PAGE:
“Nebraska has always been a state that has supported our Second Amendment rights,” Ricketts said, according to a video of the signing event. “As a symbol of that support, I am signing a proclamation declaring Nebraska a Second Amendment Sanctuary State, and with my signature, it will become official.”
A number of counties in the state have already declared themselves Second Amendment “sanctuaries.”
The move comes in light of recent federal gun-control proposals and orders following several mass shootings.
Last week, President Joe Biden unveiled a series of executive orders including new designations on “ghost guns,” “red flag” legislation, and stipulated that pistols modified with stabilizer braces would be subject to the National Firearms Act.
U.S. House Democrats, meanwhile, passed two gun measures that would expand background checks, although numerous Republican senators have said they would use their power to block both measures.
“The White House and U.S. Congress have announced their intention to pursue measures that would infringe on the right to keep and bear arms,” according to a tweet from Ricketts, a Republican. His designation “will stand up against federal overreach and attempts to regulate gun ownership and use in the Good Life,” the governor said.
Earlier this month, deputies in Cache County, Utah, said they won’t enforce any federal policy that may infringe on residents’ Second Amendment rights. Sheriff D. Chad Jensen said that “unconstitutional gun control” will not happen in the county on his watch.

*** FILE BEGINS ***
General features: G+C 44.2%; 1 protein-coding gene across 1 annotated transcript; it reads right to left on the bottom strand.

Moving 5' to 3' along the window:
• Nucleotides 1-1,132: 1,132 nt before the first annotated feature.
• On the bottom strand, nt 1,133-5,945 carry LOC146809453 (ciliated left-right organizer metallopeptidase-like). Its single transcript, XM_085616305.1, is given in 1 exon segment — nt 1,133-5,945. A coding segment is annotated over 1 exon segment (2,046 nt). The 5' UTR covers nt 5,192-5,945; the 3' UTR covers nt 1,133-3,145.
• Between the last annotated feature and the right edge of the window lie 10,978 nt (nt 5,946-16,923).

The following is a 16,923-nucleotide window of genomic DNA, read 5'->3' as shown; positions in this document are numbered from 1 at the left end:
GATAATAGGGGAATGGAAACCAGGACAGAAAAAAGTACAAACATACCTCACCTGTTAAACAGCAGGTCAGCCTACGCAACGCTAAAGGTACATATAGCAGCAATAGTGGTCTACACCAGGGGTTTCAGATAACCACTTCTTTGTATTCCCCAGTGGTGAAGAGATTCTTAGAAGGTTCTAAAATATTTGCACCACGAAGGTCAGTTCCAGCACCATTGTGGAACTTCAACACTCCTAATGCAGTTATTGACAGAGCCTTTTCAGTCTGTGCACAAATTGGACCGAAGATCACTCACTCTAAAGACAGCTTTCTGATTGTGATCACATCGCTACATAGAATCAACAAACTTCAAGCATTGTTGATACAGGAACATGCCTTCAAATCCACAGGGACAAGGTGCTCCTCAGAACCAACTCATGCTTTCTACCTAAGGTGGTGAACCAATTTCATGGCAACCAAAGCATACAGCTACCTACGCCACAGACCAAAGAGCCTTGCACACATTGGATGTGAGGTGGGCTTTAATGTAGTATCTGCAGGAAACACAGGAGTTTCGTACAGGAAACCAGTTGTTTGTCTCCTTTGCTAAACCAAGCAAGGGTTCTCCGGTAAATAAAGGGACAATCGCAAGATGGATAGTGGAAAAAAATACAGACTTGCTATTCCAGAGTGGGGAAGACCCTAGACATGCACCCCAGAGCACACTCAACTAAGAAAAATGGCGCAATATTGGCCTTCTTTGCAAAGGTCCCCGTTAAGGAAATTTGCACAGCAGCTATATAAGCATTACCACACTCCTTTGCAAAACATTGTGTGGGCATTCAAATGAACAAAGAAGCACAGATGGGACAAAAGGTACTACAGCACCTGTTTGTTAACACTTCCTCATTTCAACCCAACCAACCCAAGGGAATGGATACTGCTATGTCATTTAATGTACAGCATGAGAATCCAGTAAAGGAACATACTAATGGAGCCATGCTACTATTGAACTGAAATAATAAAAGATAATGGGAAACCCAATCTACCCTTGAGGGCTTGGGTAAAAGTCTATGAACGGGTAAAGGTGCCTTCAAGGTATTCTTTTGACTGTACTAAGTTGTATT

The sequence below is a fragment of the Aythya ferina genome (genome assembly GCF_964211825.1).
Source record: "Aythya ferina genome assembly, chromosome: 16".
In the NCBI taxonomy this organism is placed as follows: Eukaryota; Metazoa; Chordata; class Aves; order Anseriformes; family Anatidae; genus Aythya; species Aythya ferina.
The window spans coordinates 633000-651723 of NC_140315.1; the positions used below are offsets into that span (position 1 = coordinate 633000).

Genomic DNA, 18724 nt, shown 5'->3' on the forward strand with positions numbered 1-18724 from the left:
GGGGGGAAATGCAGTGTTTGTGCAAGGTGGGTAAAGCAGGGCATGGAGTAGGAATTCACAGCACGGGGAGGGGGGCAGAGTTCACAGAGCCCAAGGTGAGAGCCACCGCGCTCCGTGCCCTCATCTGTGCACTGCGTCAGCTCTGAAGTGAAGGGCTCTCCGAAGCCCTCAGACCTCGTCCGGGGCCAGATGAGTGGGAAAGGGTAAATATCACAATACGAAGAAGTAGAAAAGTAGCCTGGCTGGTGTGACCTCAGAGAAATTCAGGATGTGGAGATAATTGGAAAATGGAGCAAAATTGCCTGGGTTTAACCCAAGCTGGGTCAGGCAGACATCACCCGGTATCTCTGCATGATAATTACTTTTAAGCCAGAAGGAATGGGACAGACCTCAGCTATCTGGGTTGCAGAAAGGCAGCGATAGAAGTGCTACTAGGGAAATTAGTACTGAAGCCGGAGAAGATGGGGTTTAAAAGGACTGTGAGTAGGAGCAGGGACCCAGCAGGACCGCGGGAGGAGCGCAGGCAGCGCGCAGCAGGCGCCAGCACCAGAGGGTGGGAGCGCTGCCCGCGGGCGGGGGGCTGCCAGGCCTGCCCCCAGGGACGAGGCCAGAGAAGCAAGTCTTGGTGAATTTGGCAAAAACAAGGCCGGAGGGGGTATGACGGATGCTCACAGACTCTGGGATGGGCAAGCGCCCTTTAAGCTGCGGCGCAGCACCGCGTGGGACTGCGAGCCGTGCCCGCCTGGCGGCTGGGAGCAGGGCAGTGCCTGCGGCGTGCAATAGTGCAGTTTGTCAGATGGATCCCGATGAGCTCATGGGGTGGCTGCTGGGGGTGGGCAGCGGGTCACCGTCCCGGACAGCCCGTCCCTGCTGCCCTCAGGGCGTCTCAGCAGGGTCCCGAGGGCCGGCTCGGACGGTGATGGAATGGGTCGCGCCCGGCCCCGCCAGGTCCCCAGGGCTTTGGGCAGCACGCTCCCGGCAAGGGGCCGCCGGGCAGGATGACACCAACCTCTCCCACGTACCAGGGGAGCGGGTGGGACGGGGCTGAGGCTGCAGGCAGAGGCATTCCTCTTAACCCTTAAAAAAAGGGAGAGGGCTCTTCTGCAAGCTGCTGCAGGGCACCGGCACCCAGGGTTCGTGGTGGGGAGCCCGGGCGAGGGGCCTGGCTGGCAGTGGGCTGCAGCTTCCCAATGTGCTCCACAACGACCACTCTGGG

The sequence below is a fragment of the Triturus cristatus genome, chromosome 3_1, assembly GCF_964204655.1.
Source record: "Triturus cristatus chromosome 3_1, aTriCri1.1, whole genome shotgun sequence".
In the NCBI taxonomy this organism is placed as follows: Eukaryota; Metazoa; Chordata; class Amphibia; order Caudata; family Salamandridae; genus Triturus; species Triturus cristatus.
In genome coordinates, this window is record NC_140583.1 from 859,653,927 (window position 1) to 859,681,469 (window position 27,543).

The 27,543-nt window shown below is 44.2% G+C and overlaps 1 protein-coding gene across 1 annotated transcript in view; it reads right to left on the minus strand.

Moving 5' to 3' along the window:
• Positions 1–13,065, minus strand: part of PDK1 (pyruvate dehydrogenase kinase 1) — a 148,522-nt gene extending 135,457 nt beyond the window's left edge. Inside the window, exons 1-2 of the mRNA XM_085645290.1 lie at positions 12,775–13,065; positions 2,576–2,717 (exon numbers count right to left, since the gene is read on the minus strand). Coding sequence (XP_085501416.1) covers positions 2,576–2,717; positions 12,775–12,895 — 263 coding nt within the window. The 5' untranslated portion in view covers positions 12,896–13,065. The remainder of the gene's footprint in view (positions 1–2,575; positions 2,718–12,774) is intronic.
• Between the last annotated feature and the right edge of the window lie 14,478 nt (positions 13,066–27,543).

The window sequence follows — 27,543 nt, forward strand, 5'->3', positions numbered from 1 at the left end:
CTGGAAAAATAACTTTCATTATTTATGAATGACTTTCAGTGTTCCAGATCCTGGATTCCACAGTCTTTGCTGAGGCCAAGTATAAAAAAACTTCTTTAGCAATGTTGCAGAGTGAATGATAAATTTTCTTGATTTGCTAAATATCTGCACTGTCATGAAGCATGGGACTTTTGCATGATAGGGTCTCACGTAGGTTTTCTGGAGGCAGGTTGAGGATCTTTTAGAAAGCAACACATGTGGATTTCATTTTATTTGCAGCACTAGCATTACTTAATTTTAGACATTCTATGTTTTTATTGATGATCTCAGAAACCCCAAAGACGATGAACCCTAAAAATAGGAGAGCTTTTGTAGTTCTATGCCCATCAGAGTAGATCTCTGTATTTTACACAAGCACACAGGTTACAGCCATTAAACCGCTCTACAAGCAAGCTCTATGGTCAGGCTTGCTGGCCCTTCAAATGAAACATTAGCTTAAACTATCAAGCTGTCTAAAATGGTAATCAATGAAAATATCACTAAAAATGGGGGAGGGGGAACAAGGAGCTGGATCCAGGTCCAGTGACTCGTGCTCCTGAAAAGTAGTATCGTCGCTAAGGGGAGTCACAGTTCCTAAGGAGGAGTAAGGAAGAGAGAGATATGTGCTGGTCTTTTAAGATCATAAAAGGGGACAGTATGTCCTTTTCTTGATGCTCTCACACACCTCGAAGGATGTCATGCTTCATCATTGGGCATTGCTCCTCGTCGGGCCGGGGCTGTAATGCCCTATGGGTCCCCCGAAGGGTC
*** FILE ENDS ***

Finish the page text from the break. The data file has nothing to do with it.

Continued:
“I have always supported and wholeheartedly enforced all constitutionally sound laws that deter and penalize gun violence,” Jensen wrote in the April 9 statement. “It is critical we continue to work to keep firearms out of the hands of those who would use them to commit acts of violence against our citizens.”
Meanwhile, White House officials have said that more gun-control measures are forthcoming.
“The president is not going to wait for Congress to act to take additional executive actions—this is the beginning,” White House press secretary Jen Psaki told reporters last week. “He will continue to have his team review, both from a policy and a legal standpoint, additional executive actions that are possible to take.”
Psaki said Biden will still attempt to push Congress to create “long-term measures,” without elaborating on what regulations he might seek.